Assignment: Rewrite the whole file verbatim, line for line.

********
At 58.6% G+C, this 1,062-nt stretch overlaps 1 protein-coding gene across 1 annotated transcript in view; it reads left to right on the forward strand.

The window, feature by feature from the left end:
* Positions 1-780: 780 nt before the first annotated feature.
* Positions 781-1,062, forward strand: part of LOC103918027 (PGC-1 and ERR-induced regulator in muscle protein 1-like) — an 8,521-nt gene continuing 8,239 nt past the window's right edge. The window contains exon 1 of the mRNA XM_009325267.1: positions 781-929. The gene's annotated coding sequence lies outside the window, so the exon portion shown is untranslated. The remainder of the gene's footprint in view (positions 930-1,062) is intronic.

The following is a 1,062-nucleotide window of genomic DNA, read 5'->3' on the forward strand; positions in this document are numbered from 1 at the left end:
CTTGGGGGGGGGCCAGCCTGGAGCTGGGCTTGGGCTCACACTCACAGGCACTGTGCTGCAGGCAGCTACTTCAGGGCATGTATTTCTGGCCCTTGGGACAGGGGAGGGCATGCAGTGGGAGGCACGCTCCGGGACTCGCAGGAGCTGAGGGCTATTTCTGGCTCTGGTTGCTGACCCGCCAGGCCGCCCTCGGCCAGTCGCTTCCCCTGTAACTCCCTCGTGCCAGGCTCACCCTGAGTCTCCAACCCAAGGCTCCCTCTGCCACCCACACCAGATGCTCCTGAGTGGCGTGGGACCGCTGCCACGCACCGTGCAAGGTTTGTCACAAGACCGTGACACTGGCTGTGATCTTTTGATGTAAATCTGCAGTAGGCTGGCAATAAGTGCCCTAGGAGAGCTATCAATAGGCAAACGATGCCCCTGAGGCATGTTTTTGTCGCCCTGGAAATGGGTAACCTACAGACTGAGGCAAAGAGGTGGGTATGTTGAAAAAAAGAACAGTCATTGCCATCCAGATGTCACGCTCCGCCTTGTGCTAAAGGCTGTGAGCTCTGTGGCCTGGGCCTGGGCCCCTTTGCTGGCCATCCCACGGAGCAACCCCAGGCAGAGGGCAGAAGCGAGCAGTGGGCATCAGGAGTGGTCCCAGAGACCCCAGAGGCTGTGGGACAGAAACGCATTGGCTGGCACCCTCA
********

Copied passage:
At 58.6% G+C, this 1,062-nt stretch overlaps 1 protein-coding gene across 1 annotated transcript in view; it reads left to right on the forward strand.

The window, feature by feature from the left end:
* Positions 1-780: 780 nt before the first annotated feature.
* Positions 781-1,062, forward strand: part of LOC103918027 (PGC-1 and ERR-induced regulator in muscle protein 1-like) — an 8,521-nt gene continuing 8,239 nt past the window's right edge. The window contains exon 1 of the mRNA XM_009325267.1: positions 781-929. The gene's annotated coding sequence lies outside the window, so the exon portion shown is untranslated. The remainder of the gene's footprint in view (positions 930-1,062) is intronic.

The following is a 1,062-nucleotide window of genomic DNA, read 5'->3' on the forward strand; positions in this document are numbered from 1 at the left end:
CTTGGGGGGGGGCCAGCCTGGAGCTGGGCTTGGGCTCACACTCACAGGCACTGTGCTGCAGGCAGCTACTTCAGGGCATGTATTTCTGGCCCTTGGGACAGGGGAGGGCATGCAGTGGGAGGCACGCTCCGGGACTCGCAGGAGCTGAGGGCTATTTCTGGCTCTGGTTGCTGACCCGCCAGGCCGCCCTCGGCCAGTCGCTTCCCCTGTAACTCCCTCGTGCCAGGCTCACCCTGAGTCTCCAACCCAAGGCTCCCTCTGCCACCCACACCAGATGCTCCTGAGTGGCGTGGGACCGCTGCCACGCACCGTGCAAGGTTTGTCACAAGACCGTGACACTGGCTGTGATCTTTTGATGTAAATCTGCAGTAGGCTGGCAATAAGTGCCCTAGGAGAGCTATCAATAGGCAAACGATGCCCCTGAGGCATGTTTTTGTCGCCCTGGAAATGGGTAACCTACAGACTGAGGCAAAGAGGTGGGTATGTTGAAAAAAAGAACAGTCATTGCCATCCAGATGTCACGCTCCGCCTTGTGCTAAAGGCTGTGAGCTCTGTGGCCTGGGCCTGGGCCCCTTTGCTGGCCATCCCACGGAGCAACCCCAGGCAGAGGGCAGAAGCGAGCAGTGGGCATCAGGAGTGGTCCCAGAGACCCCAGAGGCTGTGGGACAGAAACGCATTGGCTGGCACCCTCA